In wake of LinkedIn hack, Last.fm confirms data breach
Last.fm is the latest site to be hit by hackers. Reps for the music platform today encouraged users to update or reset their passwords.
By Matthew Shaer / June 7, 2012
First it was LinkedIn, which saw 6.5 million user passwords exposed in a breach earlier this week. Then it was eHarmony, the e-dating site, which confirmed that it had been a target of a similar attack. Now it is Last.fm, the popular music website. In a message to users, reps for Last.fm today wrote that Last.fm had been hit by hackers, and promised immediate action.
"We are currently investigating the leak of some Last.fm user passwords," the message read. "This follows recent password leaks on other sites, as well as information posted online. As a precautionary measure, we’re asking all our users to change their passwords immediately." Forgot your password? No problem. (You can reset it here.) The precise size of the Last.fm leak remains unclear.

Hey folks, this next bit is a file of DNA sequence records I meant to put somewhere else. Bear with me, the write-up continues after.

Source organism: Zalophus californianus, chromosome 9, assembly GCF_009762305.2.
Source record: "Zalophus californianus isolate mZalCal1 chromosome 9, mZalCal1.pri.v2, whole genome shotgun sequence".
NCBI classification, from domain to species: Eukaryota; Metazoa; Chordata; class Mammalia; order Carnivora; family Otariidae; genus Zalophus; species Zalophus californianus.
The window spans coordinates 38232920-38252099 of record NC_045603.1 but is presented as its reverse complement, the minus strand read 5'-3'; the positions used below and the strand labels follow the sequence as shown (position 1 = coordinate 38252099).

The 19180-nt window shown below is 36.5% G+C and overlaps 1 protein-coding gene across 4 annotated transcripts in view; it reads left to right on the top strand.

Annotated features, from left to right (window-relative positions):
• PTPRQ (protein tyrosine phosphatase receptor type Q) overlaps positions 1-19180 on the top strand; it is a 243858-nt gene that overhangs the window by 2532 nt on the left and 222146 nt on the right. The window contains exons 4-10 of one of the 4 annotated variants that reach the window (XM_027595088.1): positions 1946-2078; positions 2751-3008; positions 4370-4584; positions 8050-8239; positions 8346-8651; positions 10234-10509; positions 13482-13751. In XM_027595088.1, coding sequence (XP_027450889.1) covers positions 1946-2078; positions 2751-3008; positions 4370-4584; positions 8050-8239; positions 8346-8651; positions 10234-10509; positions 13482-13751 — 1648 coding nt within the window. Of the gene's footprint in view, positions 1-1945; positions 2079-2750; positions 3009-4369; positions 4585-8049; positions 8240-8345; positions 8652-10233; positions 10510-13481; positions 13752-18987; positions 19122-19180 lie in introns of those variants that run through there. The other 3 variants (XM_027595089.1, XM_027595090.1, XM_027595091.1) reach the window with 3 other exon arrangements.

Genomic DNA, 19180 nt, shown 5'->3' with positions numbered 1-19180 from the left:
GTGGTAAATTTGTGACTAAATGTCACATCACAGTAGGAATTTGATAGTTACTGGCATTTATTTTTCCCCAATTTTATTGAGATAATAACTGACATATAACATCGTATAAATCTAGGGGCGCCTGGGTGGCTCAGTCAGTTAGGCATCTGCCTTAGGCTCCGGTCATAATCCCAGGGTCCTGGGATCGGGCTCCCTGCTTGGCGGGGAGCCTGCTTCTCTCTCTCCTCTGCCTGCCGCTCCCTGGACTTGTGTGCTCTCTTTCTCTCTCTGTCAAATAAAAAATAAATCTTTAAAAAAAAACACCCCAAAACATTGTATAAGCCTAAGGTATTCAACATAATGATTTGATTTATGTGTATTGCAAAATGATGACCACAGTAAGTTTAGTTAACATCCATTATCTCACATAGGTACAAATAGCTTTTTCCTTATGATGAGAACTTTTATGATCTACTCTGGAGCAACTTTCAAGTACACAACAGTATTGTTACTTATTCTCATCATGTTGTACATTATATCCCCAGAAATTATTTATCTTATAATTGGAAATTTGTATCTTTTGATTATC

The big question, of course, is whether the eHarmony, LinkedIn, and Last.fm hacks are connected.
In an interview at the BBC, Graham Cluely of Sophos said that looks increasingly likely. "There's a mystery in the middle of the LinkedIn breach about how they got the data," Cluely said. "You have to worry there's a common vulnerability. The fact is, the only people who know are the hackers and maybe the companies concerned, but they may be struggling to work out what's happened."
The LeakedIn breach was one of the largest in recent history. At first, the extent of the attack was unclear, but the number of exposed passwords reportedly sits at well over 6 million. Vicente Silva, a director at LinkedIn, wrote in a blog post yesterday that "some of the passwords that were compromised correspond to LinkedIn accounts." Silva pointed readers to a primer on creating a stronger password.